George Kapogianis worked in the food service business for the better part of his 20's and 30's. Operating a father-son restaurant out of Aylmer, Ontario, his attention was required evenings, weekends, and holidays. Seeing as his father had been in the restaurant business during his entire childhood, George was aware of the time and energy commitment that running his own business would entail. After nearly two decades in the business, George took a step back and realized that he wanted to have more time for his family once his son was born, so, although the decision was not easy, he decided to do what he thought was best for his family moving forward. Shaping the career of your dreams seems to demand more and more attention these days, making the topic of work/life balance a hot one. For this reason, I thought George would be a very valuable person to talk to so that others could reflect on their own experiences with work and family.
Can you speak to your experience becoming self-employed and how you got started in the food service business?
I grew up in the business. My Father owned a restaurant/bar in St. Thomas for 30 years and sold it in 2000. I worked as a casual dishwasher and assisted with serving at his banquets in my early teens. I promised myself during my teenaged years I’d never get into the foodservice business. I never saw my Father growing up as he worked tirelessly to support my brother and I, but that came at the cost of missing out on everything…spending quality time together, attending sporting events, school concerts, trips, family events, etc. When he finally sold it, I was 20 years old and in University. After schooling had finished, I got a nice office job at 3M Canada, but I wasn’t fully satisfied. Sitting at a desk with little to no control over a company gave me a sense of emptiness. My Father being partly retired at that time was also itching to do something else. I put the bug in his ear to open a restaurant together. Low and behold, what I claimed I’d never get into as a teenager proved to be exactly what I’d get into, I guess you could say it is in my blood.
Is there anything you really miss about being your own boss now that you have taken a step back from business ownership?
Being your own boss is very rewarding as you’re in charge of your own destiny. I would say I miss two things most: 1. Flexibility – not that in the sense of taking off whenever I wanted, because that rarely happened in the foodservice business, but in the sense of not having to ask for permission. If it had to be done, I did it. 2. The sense of accomplishment – each day/week or month, whether it be a sales target, making a difference for one of your employees, interacting with loyal customers, or watching their kids grow up before your eyes to become one of your employees, I really miss it.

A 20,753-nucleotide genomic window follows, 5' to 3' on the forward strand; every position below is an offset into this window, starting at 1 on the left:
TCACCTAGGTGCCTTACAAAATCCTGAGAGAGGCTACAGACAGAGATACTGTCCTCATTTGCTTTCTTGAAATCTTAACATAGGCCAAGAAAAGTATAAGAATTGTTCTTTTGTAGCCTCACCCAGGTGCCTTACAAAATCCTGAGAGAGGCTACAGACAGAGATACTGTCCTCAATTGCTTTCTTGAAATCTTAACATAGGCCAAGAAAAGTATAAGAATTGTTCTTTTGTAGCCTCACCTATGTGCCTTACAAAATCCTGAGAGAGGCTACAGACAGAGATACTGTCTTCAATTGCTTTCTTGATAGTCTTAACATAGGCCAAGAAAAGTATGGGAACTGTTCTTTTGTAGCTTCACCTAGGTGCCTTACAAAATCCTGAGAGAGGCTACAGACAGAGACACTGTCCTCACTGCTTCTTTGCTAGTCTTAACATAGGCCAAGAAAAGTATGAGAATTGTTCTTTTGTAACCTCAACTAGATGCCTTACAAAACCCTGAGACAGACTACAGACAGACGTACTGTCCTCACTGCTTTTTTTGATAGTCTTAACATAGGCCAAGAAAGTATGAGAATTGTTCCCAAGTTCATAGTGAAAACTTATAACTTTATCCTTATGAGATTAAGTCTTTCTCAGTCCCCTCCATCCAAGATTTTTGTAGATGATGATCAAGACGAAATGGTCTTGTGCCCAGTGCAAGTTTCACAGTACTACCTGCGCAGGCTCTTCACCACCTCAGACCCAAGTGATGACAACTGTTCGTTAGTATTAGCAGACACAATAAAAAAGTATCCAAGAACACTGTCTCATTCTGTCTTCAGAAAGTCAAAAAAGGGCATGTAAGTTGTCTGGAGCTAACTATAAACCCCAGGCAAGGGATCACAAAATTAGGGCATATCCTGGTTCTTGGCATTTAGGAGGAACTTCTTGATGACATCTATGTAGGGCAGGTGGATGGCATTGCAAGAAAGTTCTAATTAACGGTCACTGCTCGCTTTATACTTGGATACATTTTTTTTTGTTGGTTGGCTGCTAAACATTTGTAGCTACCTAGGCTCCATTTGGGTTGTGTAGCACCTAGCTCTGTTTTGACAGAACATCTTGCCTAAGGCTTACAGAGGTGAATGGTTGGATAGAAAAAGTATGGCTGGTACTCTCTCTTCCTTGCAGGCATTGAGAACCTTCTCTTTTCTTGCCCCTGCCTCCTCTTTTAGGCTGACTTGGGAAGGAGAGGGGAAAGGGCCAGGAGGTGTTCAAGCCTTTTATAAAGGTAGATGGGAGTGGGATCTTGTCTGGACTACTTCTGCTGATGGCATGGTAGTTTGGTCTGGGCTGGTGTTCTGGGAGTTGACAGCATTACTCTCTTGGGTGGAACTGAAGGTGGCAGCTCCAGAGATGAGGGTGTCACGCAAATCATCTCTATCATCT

How did your values and priorities change in terms of your work/life balance as you got older?
Good question. I believe in life you are constantly shifting and reevaluating your values and priorities. Most of my 20’s and 30’s was in the restaurant business. I bought my first vehicle, purchased a home, got married, and started a family all in this time frame. I don’t know if you ever master work/life balance as a self-employed person…I was fortunate to have married my high school sweetheart who is also self-employed and understood the time commitment the foodservice business requires. Once my son was born, my Dad and I started talking about succession planning. He was approaching 65 with 45 years of restaurant ownership under his belt. The decision was not easy by any means, but I decided to do what I thought was best for my family moving forward.
What advice do you have for someone that feels like their career is keeping them from spending more of their time doing what they enjoy?
That’s a tough one since everyone's situation is different. Obviously, there must be an economic buffer and you must have a plan. I chose to get out knowing that I wouldn’t replace my salary elsewhere, but I chose time over money for my family. There is no way I could have made that decision without a financial buffer. For us, that was income properties. We were fortunate enough to have been able to invest in real estate during the time we had the restaurant.
As an active and avid investor, what is one piece of advice you would like to pass on to younger people when it comes to personal finance?
Get a job and save more than you spend while young and living at home. You typically have the fewest number of fixed expenses in your teens, so aim to save 50% or more of your pay cheque. Put this away for school, a down payment on a home or investment property, etc. It is imperative that you start young with good spending/saving habits because it paves the way for future success. Every young person should read “The Pizza Delivery Millionaire” – simple yet effective read of what can be accomplished with strong saving habits.
ABOUT THE AUTHOR
My name is Patrick MacDougall and I am a licensed REALTOR® based out of Tillsonburg, Ontario. I service the Oxford, Norfolk, and Elgin County areas and work everyday to bring as much value to others as I possibly can.